Dutch MPs want to close a coal power station this year
The caretaker Dutch cabinet must close one of the four coal-power plants in the country this year still, otherwise the Netherlands will not be able to comply with the Urgenda ruling, parties D66, GroenLinks and PvdA said to NOS.
In the Urgenda case, the court ruled that the State has a duty of care to protect and improve the living environment of its citizens. The court therefore ordered the Dutch State to significantly reduce CO2 emissions. The first ruling in this case was six years ago. Urgenda is again busy with legal proceedings, asking that the State be fined up to 2 billion euros if it does not take timely action.
"A deal is a deal," D66 parliamentarian Raoul Boucke said to the broadcaster. "We have to comply with the judge's ruling. The Netherlands is a constitutional state."
Closing a coal plant earlier than planned will have some financial consequences. The energy company that owns the plant will have to be compensated for incurred costs and lost revenue. But according to the parties, these costs are relatively low compared to other measures, and closing a coal-fired power station will cut a whole lot of greenhouse gas emissions.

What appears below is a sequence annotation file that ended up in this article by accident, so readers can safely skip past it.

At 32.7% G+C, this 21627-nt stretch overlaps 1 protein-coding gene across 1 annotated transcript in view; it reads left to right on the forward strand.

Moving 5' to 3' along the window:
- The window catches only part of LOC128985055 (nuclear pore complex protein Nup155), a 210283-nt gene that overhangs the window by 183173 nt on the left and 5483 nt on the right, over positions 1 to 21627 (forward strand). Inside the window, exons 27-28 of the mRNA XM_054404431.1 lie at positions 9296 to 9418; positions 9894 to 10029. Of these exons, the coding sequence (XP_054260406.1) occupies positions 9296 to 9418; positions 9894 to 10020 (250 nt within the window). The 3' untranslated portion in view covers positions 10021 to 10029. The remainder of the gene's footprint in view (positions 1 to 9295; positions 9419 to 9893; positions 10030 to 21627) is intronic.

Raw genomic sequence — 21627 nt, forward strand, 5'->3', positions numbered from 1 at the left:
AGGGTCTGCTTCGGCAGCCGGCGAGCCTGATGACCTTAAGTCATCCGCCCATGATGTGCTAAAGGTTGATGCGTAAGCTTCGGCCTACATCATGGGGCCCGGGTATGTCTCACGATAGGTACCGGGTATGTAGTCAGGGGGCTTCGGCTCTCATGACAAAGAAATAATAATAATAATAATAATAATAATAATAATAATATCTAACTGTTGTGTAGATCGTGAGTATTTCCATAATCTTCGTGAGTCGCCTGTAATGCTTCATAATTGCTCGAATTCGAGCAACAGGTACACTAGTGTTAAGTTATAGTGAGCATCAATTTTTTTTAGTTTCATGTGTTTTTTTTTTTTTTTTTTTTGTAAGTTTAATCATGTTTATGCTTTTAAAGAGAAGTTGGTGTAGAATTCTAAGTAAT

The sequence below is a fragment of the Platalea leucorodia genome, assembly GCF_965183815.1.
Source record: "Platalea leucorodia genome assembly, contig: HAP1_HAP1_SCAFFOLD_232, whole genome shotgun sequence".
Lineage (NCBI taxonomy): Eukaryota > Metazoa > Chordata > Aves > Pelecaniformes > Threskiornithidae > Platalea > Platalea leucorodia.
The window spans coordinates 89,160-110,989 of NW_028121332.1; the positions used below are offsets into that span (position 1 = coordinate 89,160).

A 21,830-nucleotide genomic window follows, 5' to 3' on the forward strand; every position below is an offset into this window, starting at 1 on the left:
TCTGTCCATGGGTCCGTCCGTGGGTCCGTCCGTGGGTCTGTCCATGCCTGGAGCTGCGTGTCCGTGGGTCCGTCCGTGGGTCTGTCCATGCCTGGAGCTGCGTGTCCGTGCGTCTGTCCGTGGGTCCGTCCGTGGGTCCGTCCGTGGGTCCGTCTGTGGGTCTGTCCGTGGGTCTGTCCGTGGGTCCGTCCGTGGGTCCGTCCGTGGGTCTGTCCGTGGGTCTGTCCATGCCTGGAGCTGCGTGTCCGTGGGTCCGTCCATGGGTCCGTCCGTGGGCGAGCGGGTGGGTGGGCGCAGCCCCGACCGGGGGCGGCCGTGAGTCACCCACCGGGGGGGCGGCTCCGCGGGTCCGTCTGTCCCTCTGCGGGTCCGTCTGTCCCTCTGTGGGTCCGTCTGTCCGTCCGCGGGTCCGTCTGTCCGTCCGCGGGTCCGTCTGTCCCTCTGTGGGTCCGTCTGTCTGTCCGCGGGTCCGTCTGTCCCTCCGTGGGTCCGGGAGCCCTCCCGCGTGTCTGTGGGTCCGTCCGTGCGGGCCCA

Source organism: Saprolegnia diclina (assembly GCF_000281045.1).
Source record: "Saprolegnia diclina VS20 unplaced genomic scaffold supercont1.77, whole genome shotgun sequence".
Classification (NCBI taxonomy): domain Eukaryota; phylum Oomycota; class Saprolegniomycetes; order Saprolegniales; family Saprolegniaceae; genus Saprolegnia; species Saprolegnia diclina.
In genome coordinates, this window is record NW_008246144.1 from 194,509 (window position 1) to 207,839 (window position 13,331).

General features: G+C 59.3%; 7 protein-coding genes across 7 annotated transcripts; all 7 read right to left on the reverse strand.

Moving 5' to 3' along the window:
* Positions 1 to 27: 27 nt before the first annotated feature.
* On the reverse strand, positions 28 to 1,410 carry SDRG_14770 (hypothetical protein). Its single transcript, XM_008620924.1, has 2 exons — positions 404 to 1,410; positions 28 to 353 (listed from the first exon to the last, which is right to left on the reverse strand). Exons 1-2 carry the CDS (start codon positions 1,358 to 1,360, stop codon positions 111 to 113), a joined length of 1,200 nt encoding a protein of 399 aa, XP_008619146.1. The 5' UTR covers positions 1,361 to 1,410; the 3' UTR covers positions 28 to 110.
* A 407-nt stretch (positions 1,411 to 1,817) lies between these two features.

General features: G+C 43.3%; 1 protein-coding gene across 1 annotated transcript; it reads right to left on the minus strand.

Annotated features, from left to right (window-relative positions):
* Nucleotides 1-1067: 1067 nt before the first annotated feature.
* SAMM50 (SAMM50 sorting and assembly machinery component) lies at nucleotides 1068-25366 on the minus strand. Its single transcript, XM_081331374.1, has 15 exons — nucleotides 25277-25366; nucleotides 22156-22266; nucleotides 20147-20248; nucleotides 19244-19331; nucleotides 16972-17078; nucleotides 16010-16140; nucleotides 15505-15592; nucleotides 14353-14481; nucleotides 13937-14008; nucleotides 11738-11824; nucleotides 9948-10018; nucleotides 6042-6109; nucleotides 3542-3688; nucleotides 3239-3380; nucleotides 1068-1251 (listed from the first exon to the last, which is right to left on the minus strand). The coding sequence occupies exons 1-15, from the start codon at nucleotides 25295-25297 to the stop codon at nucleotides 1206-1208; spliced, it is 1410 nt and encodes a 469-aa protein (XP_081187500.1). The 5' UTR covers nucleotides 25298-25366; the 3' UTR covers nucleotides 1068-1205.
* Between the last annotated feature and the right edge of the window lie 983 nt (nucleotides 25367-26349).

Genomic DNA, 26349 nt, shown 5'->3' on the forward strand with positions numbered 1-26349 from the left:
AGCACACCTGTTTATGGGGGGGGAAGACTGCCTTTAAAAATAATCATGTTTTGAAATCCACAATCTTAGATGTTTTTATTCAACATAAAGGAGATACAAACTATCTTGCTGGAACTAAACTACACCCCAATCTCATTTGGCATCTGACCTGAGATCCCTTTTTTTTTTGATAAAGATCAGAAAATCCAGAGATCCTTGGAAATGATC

According to PvdA parliamentarian Joris Thijssen, these energy companies took "a stupid business risk" by continuing to invest in coal. "They saw this coming. I don't think they need to get much from Dutch society."
"Another advantage is that you no longer have to provide a subsidy for the co-firing of biomass in that power station. That money is therefore free," GroenLinks parliamentarian Tom van der Lee said. "The first Urgenda ruling was made six years ago and the verdict is still not being complied with. By closing a power station, we can prevent penalties."
The energy companies themselves calculated what it would cost to accelerate the closure of their coal-fired plants, and according to them it is billions of euros. RWE, for example, wants 1.4 billion euros in compensation if it has to close its coal plant in Eemshaven by 2030.
The Ministry of Economic Affairs made a financial offer to the coal-fired power stations to close quickly. Negotiations are still ongoing, but the Ministry said it won't pay more than 238 million euros, according to NOS. The government is also involved in various legal proceedings with these energy companies. Arbitration cases are pending that could still take months.